Being very blunt, the challenge is not about the activities performed, but the mindset that has been built around employer branding as a concept. We often believe that just by having a nice career webpage and going to events, as well as establishing relationship with universities, we will achieve our goals. The reality is, sometimes we do not even know who our target audience is, or what we want to achieve by doing what we are doing. It becomes a common practice, and we keep on doing it because we don’t know what else to do.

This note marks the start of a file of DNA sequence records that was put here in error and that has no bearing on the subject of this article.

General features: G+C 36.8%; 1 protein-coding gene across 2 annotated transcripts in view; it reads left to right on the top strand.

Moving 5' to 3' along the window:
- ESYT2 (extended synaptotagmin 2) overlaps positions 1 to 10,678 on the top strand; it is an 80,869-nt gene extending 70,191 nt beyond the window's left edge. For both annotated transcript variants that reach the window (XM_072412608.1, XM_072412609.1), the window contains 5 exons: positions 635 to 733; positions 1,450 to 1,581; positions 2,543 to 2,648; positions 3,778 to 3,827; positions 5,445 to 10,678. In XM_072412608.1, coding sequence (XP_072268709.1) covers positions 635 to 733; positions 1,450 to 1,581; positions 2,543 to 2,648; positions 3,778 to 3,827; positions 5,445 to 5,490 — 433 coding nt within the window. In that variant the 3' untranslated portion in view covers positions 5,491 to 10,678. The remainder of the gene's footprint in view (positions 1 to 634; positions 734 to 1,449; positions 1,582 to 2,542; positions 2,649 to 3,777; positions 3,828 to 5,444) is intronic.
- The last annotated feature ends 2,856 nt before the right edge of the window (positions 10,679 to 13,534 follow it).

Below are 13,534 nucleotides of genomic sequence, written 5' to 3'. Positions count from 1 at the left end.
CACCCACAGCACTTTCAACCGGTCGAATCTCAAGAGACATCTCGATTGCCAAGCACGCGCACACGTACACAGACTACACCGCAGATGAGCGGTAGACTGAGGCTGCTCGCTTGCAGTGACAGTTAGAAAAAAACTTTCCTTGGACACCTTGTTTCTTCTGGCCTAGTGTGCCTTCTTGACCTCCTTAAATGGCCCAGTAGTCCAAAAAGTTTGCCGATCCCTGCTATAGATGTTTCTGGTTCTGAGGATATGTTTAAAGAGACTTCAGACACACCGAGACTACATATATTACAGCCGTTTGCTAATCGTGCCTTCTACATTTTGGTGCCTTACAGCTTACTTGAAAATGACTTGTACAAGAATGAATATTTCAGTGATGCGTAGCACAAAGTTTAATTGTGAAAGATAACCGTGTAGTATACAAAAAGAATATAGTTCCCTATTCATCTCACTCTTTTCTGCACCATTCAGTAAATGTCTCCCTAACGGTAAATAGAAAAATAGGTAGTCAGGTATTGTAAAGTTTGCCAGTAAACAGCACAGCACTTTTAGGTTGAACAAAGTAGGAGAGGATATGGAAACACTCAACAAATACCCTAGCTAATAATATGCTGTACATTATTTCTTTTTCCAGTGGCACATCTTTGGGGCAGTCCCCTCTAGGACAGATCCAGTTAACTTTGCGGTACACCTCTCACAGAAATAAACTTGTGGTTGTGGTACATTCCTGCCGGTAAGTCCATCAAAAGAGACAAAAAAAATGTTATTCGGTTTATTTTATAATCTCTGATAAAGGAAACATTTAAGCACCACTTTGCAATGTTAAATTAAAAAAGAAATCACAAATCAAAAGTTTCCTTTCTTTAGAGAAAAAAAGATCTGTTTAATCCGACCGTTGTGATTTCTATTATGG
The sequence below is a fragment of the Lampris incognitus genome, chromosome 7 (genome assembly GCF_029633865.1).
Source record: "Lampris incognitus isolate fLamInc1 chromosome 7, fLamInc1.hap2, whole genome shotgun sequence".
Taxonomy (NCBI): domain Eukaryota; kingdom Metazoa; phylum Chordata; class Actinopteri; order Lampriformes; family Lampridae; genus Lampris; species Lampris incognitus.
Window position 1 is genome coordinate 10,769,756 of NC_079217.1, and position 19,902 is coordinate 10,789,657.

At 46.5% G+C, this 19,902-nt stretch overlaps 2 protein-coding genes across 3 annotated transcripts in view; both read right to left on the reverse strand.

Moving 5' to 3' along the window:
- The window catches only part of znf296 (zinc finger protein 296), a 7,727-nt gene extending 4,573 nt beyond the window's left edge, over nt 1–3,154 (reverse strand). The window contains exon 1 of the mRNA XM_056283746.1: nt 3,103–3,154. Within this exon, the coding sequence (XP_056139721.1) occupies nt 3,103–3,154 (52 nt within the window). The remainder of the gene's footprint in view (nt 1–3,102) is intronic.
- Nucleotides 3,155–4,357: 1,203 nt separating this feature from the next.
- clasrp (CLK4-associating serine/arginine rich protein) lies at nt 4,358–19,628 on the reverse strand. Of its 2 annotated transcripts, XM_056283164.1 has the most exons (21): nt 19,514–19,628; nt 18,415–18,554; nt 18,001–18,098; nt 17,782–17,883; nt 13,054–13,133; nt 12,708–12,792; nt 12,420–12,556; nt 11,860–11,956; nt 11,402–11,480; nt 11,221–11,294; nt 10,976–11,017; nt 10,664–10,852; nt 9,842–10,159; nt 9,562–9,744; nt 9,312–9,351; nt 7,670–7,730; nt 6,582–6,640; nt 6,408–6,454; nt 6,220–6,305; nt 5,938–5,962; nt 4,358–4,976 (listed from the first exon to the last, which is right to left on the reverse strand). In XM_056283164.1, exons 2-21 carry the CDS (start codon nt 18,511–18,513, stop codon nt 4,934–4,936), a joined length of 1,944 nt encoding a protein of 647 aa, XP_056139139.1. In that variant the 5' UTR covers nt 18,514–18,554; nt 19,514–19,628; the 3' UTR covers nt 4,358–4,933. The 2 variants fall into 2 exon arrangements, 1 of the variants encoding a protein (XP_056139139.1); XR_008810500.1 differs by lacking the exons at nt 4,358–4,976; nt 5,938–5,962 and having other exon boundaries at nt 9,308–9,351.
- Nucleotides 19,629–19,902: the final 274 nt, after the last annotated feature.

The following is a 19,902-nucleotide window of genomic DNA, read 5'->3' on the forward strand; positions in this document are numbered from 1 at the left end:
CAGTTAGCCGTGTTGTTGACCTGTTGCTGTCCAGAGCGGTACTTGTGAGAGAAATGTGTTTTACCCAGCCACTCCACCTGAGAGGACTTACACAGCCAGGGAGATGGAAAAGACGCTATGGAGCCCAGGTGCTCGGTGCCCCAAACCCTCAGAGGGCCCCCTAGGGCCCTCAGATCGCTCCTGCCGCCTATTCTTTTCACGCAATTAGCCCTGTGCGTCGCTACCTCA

One more thing I have learned in these last five years working with different types of organizations is that often building an employer brand is seen as a long-term and hard-to-measure project. For this reason, not a lot of effort is put into it, and we end up seeing the same ideas and sometimes even value propositions all around.

For this reason, I want to bring the topic of employer branding under a different perspective, especially in regards to its importance for overall business success and how it can be more effective, trackable and simple. And that’s where growth hacker marketing enters.


Let’s begin with a question:

If your employer branding strategy was a startup that needed to be launched in a year from now, where would you start?